Researchers at the university of Heidelberg seem to have perfected the FluidHand, a prosthetic arm with the ability to manipulate each finger individually and provide sensory feedback to its user:
The flexible drives are located directly in the movable finger joints and operate on the biological principle of the spider leg – to flex the joints, elastic chambers are pumped up by miniature hydraulics. In this way, index finger, middle finger and thumb can be moved independently. The prosthetic hand gives the stump feedback, enabling the amputee to sense the strength of the grip.
An 18 year old born with a congenital limb deficiency is apparently very enthusiastic, prompting Futurismic to muse: “I don’t think it’s science fictional to suggest that we’ll be seeing prosthetic limbs that equal the functionality of the organic originals within a decade.”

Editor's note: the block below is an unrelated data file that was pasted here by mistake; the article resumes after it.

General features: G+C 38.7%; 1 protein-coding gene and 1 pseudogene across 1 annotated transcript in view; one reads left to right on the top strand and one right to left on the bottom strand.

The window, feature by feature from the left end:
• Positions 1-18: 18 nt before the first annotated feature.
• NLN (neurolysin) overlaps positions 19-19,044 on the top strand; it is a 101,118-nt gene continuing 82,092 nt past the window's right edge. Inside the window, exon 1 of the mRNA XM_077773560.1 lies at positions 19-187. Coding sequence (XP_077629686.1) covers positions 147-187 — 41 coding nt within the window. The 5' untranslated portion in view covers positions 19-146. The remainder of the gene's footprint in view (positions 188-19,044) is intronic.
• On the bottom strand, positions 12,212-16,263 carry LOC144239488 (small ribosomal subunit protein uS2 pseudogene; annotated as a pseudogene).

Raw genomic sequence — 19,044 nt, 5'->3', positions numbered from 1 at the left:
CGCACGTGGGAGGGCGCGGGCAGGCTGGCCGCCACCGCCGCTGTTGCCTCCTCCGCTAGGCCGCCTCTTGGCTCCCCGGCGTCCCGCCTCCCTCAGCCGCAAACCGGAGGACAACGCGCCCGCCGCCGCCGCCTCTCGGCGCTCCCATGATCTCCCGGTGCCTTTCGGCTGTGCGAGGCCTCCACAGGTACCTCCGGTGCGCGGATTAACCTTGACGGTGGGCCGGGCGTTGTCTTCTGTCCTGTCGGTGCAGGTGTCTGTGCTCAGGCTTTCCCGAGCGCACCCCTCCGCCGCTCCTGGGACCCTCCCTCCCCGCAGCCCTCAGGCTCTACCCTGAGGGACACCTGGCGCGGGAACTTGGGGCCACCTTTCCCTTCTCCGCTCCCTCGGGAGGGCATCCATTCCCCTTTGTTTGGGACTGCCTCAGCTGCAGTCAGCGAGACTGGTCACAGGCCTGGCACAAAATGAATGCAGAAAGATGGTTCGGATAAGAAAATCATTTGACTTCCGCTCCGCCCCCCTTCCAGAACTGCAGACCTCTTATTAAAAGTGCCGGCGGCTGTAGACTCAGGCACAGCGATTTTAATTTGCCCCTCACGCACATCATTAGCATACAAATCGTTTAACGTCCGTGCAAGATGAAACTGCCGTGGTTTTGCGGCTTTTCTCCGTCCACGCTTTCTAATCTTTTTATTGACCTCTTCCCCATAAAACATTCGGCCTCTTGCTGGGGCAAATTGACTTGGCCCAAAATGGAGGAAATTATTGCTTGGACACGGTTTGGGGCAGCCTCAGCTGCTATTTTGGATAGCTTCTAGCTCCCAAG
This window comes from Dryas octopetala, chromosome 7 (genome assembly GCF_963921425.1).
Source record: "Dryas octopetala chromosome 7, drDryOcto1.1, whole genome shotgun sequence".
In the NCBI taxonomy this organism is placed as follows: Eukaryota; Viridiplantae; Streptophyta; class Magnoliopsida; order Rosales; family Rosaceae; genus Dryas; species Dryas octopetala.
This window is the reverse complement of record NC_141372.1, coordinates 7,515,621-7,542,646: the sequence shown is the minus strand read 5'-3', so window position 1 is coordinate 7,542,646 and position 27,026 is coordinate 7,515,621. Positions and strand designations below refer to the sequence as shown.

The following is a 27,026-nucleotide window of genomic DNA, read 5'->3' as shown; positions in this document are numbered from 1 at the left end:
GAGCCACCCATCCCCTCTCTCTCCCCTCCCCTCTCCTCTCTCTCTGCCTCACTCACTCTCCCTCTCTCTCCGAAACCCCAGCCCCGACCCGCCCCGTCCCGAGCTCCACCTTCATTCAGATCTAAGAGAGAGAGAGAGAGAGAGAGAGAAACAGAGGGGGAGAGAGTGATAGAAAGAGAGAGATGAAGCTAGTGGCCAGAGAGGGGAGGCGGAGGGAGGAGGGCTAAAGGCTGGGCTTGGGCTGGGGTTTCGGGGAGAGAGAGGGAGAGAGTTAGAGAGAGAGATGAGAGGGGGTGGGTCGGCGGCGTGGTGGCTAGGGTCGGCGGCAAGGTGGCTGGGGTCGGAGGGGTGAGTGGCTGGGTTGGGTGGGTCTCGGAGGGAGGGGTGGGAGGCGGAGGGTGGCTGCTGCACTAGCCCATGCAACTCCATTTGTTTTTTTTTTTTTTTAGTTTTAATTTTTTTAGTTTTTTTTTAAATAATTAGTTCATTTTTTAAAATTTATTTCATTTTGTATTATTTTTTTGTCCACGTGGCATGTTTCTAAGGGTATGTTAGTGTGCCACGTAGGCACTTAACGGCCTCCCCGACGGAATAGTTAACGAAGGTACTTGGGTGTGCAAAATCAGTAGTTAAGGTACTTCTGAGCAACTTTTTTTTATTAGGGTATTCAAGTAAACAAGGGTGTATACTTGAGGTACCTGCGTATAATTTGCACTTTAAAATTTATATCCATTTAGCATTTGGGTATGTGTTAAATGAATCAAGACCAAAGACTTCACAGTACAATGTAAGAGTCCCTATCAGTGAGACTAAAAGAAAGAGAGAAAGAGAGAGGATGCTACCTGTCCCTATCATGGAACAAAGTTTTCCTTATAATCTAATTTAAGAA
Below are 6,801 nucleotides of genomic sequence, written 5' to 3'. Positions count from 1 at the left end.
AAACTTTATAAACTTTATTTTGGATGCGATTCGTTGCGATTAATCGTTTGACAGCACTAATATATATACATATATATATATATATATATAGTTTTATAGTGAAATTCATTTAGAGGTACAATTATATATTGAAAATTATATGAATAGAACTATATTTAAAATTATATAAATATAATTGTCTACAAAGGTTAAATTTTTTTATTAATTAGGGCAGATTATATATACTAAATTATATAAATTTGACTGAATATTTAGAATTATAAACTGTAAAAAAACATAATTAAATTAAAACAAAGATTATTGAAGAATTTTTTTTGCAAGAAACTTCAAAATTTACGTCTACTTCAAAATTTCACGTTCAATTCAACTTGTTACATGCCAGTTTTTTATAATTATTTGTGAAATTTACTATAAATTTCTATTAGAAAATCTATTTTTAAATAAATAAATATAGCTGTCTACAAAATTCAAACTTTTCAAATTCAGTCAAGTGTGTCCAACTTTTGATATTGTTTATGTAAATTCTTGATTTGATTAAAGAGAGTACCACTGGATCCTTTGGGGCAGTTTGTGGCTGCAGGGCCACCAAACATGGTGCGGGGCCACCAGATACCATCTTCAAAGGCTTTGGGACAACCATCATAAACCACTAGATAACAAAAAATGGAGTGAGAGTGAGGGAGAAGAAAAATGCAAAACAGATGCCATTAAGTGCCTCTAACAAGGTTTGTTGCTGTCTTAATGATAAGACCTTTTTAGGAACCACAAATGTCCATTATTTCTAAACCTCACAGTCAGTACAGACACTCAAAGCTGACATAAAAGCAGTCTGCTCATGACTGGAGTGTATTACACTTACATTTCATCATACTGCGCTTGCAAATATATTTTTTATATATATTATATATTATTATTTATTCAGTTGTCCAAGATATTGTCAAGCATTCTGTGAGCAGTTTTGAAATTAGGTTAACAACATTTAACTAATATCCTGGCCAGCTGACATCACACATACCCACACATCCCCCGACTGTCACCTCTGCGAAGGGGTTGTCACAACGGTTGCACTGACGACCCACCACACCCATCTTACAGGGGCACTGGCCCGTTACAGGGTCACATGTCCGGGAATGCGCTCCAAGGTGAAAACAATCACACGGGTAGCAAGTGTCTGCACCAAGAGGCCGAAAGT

I certainly hope that’s true. But I have a friend who was born deaf. A couple years ago, she got Cochlear Implants, which resulted in her being able to hear, but her being ostracized by her friends in the deaf community as some sort of race traitor. I wonder: do you think, if prosthetic technology becomes sufficiently advanced, we’ll see a backlash from the congenitally limb deficient community? I can’t imagine it from amputees, but what about those born without limbs? What do you think?